With the second edition of CounterPlay over, we’re working on evaluation and documentation…and slowly preparing for CounterPlay ’16.

I thought I would share some thoughts from behind the (already fairly transparent) scenes, so this post is my personal reflections on my work with and experiences from the festival.

Leading up to the festival, I had been equal parts busy and terrified. So many things could go wrong, so many people could end up being disappointed. I had expected things to be easier than the first time, but it was the exact opposite. Almost every single thing was harder. Maybe the newsworthiness made the first time more smooth, maybe more was at stake this time. Part of it certainly had to do with moving to a new venue.

When it was finally time to welcome all the wonderful participants, well, I was still terribly nervous. Almost 200 lovely people were seated, ready to dedicate two days of their busy lives to engage with a topic so incredibly important to me.


I said some things:

We want to connect domains, that are usually disconnected. We want to bring people together, who would probably not otherwise meet. These days, it’s easier than ever to stay in our own circles or “bubbles”, as it’s often called. I really, truly believe that for better things to happen in this weird, messy world, we need to explore things that matter – together. We need to accept that no single homogenous group can do much by themselves.

Play can be utterly transformative, it can change the way we interact with each other and the way we see the world around us. When we’re playing, we’re in another state of mind. Play allows us to see things in a different light, it can create a kind of “friction” between us and the world.

I always wanted you to use the festival to create something, that is important to you. I can’t stress this enough – please steal the festival! Please use it as a framework, a lens, a stage. If you feel like making something happen during the festival, just go ahead.

And then it all began.

My gut feeling says I should be satisfied. I’m calm again, and I’m happy with how it went. People smiled a lot and many lovely participants said very nice things.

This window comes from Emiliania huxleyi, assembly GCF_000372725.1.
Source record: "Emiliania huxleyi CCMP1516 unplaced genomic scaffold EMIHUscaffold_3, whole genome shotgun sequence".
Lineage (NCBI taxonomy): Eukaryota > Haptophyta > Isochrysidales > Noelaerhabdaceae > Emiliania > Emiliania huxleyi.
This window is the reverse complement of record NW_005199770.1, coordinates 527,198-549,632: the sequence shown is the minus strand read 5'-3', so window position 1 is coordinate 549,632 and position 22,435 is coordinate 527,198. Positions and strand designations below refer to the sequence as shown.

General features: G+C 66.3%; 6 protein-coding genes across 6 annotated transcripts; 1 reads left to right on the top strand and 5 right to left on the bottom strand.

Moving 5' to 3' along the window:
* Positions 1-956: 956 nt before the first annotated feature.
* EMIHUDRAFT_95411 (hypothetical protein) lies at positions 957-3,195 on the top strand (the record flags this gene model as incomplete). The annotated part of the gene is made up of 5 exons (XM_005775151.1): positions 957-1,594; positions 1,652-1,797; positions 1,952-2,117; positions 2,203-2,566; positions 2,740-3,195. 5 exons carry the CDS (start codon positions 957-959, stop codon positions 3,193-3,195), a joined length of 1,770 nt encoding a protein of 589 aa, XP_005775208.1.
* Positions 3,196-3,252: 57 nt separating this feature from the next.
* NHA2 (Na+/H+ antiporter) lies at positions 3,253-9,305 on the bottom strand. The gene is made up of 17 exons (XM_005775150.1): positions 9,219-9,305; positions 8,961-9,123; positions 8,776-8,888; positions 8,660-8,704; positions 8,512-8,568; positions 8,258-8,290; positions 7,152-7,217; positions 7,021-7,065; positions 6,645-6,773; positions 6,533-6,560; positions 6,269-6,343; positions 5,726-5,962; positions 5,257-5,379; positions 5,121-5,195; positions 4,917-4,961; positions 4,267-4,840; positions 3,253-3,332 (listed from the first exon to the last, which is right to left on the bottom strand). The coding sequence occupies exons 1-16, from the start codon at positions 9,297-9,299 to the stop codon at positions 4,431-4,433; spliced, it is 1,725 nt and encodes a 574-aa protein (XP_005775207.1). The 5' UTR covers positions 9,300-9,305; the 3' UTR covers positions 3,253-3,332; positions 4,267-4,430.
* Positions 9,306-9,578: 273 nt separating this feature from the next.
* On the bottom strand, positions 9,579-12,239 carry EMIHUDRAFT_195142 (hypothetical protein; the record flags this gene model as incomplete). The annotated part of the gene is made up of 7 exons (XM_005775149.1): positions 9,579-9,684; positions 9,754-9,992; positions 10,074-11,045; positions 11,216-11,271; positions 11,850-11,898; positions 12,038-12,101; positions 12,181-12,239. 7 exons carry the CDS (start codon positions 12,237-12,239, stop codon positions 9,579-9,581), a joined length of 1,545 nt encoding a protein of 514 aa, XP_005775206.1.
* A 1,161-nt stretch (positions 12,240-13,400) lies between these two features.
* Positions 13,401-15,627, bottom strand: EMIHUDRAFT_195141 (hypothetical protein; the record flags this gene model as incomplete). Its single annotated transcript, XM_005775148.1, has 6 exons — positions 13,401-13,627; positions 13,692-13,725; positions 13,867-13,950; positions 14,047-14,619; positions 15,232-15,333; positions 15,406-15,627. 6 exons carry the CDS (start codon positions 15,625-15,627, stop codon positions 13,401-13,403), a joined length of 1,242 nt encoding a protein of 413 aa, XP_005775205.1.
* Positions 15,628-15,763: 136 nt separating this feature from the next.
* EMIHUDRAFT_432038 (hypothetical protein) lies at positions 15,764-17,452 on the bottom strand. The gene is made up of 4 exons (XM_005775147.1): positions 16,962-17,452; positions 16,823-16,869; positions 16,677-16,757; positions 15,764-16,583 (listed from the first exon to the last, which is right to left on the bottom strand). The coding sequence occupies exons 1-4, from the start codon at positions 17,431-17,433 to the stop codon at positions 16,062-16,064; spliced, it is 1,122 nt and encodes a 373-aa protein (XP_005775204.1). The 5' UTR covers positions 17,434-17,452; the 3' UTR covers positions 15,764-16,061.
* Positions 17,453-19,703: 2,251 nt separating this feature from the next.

What I loved

More than anything, I’m impressed with the atmosphere (again). Early on, I got the impression that people felt safe, relaxed, eager to participate and play. It’s the most important part of CounterPlay and what must be preserved at all costs. It’s illustrated beautifully by this that happened at the end of Elaine Rumboll’s wonderful keynote:

While we had several hiccups, things that didn’t go according to plan and small surprises, I think most sessions went more or less like they were supposed to. This was only partly due to our planning, and mostly due to the amazing flexibility of the many wonderful contributors and incredibly helpful participants – so thank you, all of you!

CounterPlay is made up of so many different components, and this year it was also spread over a fairly big area, but it seemed like people were moving around a lot, exploring the different areas and tracks.

After the main part of the festival, we hosted a smaller “academic workshop”, and while we were only around 15 people, it was a great opportunity to dwell on the impressions from the festival (thank you, Stine & Camilla for the effort you put into that!).

People really embraced Twitter during the festival, and lots of discussions took place at #CounterPlay15 (all collected here). Let’s keep up that conversation (and do remember the Facebook group as well).

Oh, and the food. Man, was I impressed by those people (Mefisto & Gourmiddag, if you’re curious). If we can, we’ll make sure to use them again next year, I promise.

Things to work on

While I’m generally happy, I also see lots of things to tweak and change (and I’m more than happy to hear from you in this regard).

The “academic workshop” was a wonderful experience, partly because it was separated from the main part of the festival, but it also meant most people missed out. It was basically just a space to reflect upon and discuss some of the central topics at a slower pace. I think we’ll keep the workshop as a stand-alone activity, but we’ll also to figure out how to embed that “space” into the festival, maybe like a “World Café“, as suggested by Moire O’Reilly:

The Play Space didn’t work out exactly as I had hoped. It wasn’t the central hub like last year; it wasn’t the rug that tied the room together. This can, to some extent, be explained by the venue combined with a tight schedule. Having to go all the way to the 6th floor, while things were going on elsewhere probably caused many people to miss it altogether. We’ll also need to work with the diversity of the content, so it covers a broader spectrum of playful activities.

I know some people ended up at talks/workshops that weren’t what they expected. We can probably never avoid this, but we’ll have to make the program more transparent next year. We can improve the descriptions, maybe develop a model to ensure all descriptions answer some basic questions.

Finally, I always intended to do more with CounterPlay than “just” the festival, and we’re currently contemplating how to do that. How do we take topics, issues, questions and debates from the festival and investigate them elsewhere – in schools, libraries, museums, private companies and so on. Can we facilitate playful experiments that link the festival to everyday practice? Initiatives that would themselves create value locally, but could also help develop the festival.

Stay tuned, stay in touch, help us shape the festival and let’s stay playful together.

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Mathias Poulsen

I think a playful mindset is essential for us to live better lives together. I organise the CounterPlay Festival to cultivate a #playfulsociety.

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